Jim is a junior majoring in Environmental Studies and Entrepreneurship. He has a passion for the outdoors, economics and public policy.
He has worked on multiple habitat restoration projects for the national and local parks and with local businesses to provide fresh produce to urban communities. He has interned with Healthy Living Kitchen LLC, Cleveland Kraut and is the acting Treasurer of Cleveland State's American Planning Association.
What are your career goals?
My passion for the outdoors has shaped what I have studied in college and what my career goals are. Much of my time at Cleveland State has been spent researching perspectives on green space. My goal is to be able to quantify and assign a monetary value to ecosystem services that impact cities. In this pursuit I have taken classes in the College of Urban Affairs, Business, and Science and Research. As a result I have gained knowledge of what impact green spaces have on micro and macro economics. My goal is to take what I have learned and be able to calculate the costs and benefits of green space. With these calculations I plan to create policies, budgets and business models as platforms to create more sustainable land-use and natural resource allocation.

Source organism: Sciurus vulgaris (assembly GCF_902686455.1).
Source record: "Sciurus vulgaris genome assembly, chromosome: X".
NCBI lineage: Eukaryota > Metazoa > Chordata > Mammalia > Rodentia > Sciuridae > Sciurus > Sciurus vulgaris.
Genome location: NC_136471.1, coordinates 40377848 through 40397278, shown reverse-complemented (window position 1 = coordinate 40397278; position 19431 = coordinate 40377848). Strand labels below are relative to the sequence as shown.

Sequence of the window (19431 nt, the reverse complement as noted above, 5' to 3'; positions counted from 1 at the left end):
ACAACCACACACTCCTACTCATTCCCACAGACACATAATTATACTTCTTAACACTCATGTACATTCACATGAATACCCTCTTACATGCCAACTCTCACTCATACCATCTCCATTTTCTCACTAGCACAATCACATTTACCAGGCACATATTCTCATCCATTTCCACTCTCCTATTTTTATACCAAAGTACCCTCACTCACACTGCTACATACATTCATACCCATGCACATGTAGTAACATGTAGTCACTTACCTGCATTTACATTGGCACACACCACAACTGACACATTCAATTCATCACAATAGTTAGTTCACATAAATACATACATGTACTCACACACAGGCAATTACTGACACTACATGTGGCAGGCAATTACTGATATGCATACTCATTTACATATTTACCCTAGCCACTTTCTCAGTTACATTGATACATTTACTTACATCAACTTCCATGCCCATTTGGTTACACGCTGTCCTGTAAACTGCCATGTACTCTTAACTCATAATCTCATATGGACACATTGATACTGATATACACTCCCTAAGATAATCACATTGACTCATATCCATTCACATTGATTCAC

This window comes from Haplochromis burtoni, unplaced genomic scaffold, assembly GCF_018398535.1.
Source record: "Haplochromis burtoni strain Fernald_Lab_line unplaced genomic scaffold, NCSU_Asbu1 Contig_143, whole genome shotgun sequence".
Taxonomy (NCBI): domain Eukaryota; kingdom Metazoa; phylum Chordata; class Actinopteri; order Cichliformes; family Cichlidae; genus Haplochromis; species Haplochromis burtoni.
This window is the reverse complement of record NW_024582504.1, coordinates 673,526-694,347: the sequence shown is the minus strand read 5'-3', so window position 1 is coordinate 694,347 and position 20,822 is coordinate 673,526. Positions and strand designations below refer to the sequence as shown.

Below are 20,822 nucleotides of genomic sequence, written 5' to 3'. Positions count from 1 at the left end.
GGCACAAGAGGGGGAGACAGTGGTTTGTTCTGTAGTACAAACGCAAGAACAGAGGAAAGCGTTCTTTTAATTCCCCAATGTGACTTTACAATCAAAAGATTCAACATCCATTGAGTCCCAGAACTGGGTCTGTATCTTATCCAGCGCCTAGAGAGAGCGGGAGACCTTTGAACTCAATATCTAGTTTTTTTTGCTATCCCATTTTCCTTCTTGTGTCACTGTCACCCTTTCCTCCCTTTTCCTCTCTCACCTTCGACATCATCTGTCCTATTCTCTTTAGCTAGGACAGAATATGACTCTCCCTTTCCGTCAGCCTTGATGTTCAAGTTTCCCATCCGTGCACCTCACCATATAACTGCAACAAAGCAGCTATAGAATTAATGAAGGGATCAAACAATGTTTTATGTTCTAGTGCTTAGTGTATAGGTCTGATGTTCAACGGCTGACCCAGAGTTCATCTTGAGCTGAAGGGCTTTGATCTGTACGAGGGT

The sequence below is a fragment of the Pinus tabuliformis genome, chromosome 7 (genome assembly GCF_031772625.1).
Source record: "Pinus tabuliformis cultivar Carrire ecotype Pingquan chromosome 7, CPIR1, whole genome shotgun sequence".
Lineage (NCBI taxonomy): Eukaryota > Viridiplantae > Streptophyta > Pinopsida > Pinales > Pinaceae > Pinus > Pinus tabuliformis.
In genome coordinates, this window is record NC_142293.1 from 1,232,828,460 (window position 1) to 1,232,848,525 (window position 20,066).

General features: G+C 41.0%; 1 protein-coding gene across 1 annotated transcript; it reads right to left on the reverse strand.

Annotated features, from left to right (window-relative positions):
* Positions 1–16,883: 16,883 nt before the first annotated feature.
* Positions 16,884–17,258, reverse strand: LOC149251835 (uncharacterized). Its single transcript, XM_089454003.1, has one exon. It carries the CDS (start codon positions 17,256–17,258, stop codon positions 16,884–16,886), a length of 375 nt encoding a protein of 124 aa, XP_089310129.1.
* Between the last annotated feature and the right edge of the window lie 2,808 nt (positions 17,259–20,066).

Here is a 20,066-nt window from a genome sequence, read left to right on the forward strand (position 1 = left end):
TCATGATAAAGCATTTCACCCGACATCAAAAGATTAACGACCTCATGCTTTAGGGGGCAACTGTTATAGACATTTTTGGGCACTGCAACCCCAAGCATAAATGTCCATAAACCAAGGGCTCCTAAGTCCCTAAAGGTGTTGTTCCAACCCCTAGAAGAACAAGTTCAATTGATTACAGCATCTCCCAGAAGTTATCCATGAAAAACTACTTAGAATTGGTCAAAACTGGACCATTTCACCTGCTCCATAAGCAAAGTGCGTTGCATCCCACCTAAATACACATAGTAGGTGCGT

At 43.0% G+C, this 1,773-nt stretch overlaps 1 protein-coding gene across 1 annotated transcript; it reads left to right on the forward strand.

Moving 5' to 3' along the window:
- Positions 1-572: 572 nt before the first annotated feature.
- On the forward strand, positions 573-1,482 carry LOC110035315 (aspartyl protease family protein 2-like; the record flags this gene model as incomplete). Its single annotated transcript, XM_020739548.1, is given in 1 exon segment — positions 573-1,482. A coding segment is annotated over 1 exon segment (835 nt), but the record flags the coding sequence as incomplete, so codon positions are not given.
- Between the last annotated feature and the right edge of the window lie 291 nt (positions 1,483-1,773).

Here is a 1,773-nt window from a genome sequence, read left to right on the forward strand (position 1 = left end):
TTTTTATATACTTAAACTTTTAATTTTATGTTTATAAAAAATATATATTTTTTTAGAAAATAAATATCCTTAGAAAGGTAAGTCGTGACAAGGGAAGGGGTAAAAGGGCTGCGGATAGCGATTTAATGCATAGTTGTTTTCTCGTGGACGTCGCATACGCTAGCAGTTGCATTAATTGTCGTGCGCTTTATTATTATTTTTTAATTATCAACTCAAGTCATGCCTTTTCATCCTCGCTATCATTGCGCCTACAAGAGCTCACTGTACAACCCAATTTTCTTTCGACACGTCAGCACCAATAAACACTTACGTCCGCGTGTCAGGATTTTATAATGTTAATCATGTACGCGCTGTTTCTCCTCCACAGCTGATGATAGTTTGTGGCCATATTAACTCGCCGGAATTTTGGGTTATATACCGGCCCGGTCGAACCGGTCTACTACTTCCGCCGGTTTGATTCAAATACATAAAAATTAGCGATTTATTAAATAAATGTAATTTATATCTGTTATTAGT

What's one thing you've learned about sustainable living in the last year?
Last year I was looking for opportunities to increase my impact when working with Cleveland's green spaces. From this search I found the Shredwicks Tree Stewardship Course offered by the Western Reserve Land Conservancy. For anyone who is interested in trees, this is a great class. The course gave a broad perspective on the Cleveland Tree Plan and hands on knowledge on how to care for and select the right tree for a location and purpose. It was incredible to me how large of an impact trees have on sustainable development. Also how much greater the impact could be when you pick the right tree for why and where you are planting.
What should other students know about sustainability at CSU?
The one thing I would like fellow Vikings to know about sustainability is that biking to campus is a great way to be sustainable and healthy. I have been biking to and from school for about two years now and love it. I know biking every day is not for everyone, but I encourage you to try it! There is a great comradery between bikers, you never have to worry about parking and you are not dependent on the bus schedules. To make your transition to biking even more sustainable you can check out the Ohio City Bike Co-op. They recycle bikes and will be able to give you all the advice you need to get started. Biking is one way you can make CSU a more sustainable campus.